This article is part of a special report on Thyroid Disorders. To see the other articles in this series, click here. Note: This article was originally published in July 2010 and was updated in May 2018 to include the latest research. My original discussion of the research on iodine and selenium still stands, but I have updated my recommendations for iodine testing in light of new evidence and added a section with practical steps for correcting iodine status.
In a previous article I showed why, when used alone, thyroid hormone replacement often fails. In this post I’ll explain why optimizing your iodine intake is so crucial and why both too little and too much iodine can be harmful.
Iodine and hypothyroidism
Iodine deficiency is the most common cause of hypothyroidism worldwide. Once researchers realized this, health authorities around the world began adding iodine to table salt.
This strategy was effective in correcting iodine deficiency. But it had an unanticipated—and undesired—effect. In countries where iodine has been added to table salt, the rates of autoimmune thyroid disease have risen. The following is just a sample of studies around the world demonstrating this effect:
Why does this happen? Because increased iodine intake, especially in supplement form, can increase the autoimmune attack on the thyroid. Iodine reduces the activity of an enzyme called thyroid peroxidase (TPO). TPO is required for proper thyroid hormone production.
Iodine deficiency is the most common cause of hypothyroidism worldwide. Optimizing your iodine intake is crucial, and both too little and too much iodine can be harmful.
On the other hand, restricting intake of iodine can reverse hypothyroidism. In one study, 78 percent of patients with Hashimoto’s regained normal thyroid function with iodine restriction alone.
Selenium deficiency and Hashimoto’s
However—and this is a big “however”—it appears that iodine may only pose a problem for people with Hashimoto’s and other autoimmune thyroid diseases in the presence of concurrent selenium deficiency. One study in rats found that those given excess iodine only developed goiter if they weren’t consuming adequate selenium.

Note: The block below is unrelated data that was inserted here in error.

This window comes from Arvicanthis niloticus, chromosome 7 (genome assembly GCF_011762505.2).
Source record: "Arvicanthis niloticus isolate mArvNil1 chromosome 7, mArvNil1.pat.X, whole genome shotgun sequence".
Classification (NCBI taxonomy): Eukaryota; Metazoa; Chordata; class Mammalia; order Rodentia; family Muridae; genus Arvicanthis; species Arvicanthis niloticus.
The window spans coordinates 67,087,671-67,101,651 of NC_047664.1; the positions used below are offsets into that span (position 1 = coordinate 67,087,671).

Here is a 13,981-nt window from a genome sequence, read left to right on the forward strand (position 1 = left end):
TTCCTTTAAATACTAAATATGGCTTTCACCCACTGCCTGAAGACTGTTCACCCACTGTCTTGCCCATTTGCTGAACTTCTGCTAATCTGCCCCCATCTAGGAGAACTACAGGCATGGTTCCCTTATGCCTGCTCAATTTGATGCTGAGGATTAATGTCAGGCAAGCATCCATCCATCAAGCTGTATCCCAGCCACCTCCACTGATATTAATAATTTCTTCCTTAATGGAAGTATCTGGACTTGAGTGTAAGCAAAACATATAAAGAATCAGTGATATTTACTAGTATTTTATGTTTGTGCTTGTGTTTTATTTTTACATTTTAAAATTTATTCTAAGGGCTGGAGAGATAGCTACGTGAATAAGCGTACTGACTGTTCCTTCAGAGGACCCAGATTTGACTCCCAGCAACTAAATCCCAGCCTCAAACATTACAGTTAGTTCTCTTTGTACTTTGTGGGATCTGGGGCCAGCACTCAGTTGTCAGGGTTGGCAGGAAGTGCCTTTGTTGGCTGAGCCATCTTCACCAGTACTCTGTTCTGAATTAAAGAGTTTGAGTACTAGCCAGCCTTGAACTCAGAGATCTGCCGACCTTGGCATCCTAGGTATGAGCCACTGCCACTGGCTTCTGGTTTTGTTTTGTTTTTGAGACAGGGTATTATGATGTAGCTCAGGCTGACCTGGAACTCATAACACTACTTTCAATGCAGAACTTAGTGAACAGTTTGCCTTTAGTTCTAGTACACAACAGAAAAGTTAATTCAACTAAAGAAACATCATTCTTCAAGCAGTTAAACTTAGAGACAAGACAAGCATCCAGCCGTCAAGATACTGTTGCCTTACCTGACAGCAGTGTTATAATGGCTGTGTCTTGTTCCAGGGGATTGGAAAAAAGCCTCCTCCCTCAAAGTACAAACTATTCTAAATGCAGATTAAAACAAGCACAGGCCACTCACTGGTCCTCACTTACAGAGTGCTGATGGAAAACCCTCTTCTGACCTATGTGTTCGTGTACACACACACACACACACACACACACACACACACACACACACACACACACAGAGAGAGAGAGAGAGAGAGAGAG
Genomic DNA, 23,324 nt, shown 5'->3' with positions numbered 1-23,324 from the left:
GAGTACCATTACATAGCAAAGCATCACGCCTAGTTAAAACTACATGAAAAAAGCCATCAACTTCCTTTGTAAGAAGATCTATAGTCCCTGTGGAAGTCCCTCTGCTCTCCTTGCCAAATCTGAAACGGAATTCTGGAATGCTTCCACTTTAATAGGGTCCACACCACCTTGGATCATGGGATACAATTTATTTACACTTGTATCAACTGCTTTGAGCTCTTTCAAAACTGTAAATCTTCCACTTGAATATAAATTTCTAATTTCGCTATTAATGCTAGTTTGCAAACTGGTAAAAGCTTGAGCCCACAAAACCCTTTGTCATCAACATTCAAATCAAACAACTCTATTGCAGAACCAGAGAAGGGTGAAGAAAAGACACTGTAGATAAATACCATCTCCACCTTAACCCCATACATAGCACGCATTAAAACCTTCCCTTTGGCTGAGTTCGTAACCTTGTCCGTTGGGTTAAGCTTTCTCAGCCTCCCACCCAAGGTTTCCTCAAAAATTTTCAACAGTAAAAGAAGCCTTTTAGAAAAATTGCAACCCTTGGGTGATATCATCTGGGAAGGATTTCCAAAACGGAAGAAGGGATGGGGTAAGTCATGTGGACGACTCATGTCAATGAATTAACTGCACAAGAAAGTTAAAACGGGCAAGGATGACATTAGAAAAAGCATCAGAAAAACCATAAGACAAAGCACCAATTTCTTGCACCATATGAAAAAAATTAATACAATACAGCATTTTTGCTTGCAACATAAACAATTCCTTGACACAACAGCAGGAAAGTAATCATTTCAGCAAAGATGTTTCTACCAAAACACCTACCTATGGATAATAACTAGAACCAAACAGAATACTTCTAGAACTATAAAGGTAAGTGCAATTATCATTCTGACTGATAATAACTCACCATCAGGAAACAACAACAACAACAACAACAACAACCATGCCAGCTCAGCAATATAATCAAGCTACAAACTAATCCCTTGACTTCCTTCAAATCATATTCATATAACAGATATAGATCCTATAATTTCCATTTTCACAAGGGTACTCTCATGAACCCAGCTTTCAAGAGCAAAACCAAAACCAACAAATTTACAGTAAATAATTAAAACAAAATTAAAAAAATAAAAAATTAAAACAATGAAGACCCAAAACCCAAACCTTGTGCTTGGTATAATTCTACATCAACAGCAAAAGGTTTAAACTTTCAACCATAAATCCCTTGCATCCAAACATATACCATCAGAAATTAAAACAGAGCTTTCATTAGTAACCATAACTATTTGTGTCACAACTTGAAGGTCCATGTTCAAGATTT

Other studies have shown that selenium protects against the effects of iodine toxicity and prevents the triggering and flaring of autoimmune disease that excess iodine without selenium can cause.
In my practice I always test for both iodine deficiency and Hashimoto’s when a patient presents with hypothyroid symptoms. If they are iodine deficient, I will start them on a trial of iodine and selenium together. In most cases, patients see a significant improvement. In a minority of cases, they cannot tolerate supplemental iodine even with adequate selenium intake.
Testing for iodine status
In most population studies, iodine is tested using spot urine, which is convenient and easy and correlates fairly well with recent iodine intake. However, studies have shown that spot urine and even 24-hour urine collections have high variability due to significant day-to-day variations in iodine intake.
Some clinicians have advocated iodine challenge urine testing, where a patient takes a large dose of iodine, often 50 mg, and collects urine for 24 hours afterward. This is based on research showing that 90 percent of ingested iodine should be excreted in the urine when the patient has sufficient iodine intake in the diet (1). However, this testing has not been validated to my knowledge and has been heavily criticized by several iodine researchers (2).
In my clinic, I use a combination of three tests:
- 24-hour urine iodine: to assess recent iodine intake
- Serum thyroglobulin: high thyroglobulin indicates low iodine status, and levels above 40 mcg/L are suggestive of deficiency (4)
- Hair iodine: to assess long-term iodine intake (3)
Correcting iodine deficiency
If iodine deficiency is suspected and there is no evidence of Hashimoto’s, supplementation with doses of 200 to 300 micrograms of iodine are safe and well tolerated. However, I would still recommend monitoring thyroid antibodies and other thyroid markers closely. Higher doses of iodine supplementation should only be used under medical supervision.
If iodine deficiency is suspected and you have Hashimoto’s, you can still try supplementing, but I would start with a very low dose, perhaps 100 micrograms of iodine, or simply increase intake of foods that contain iodine, such as sea vegetables, fish heads, or dairy.
You’ll also want to make sure that you are getting adequate dietary selenium to protect against any negative effects of excess iodine. The richest source of selenium is Brazil nuts, but it is also found in high quantities in seafood and organ meats.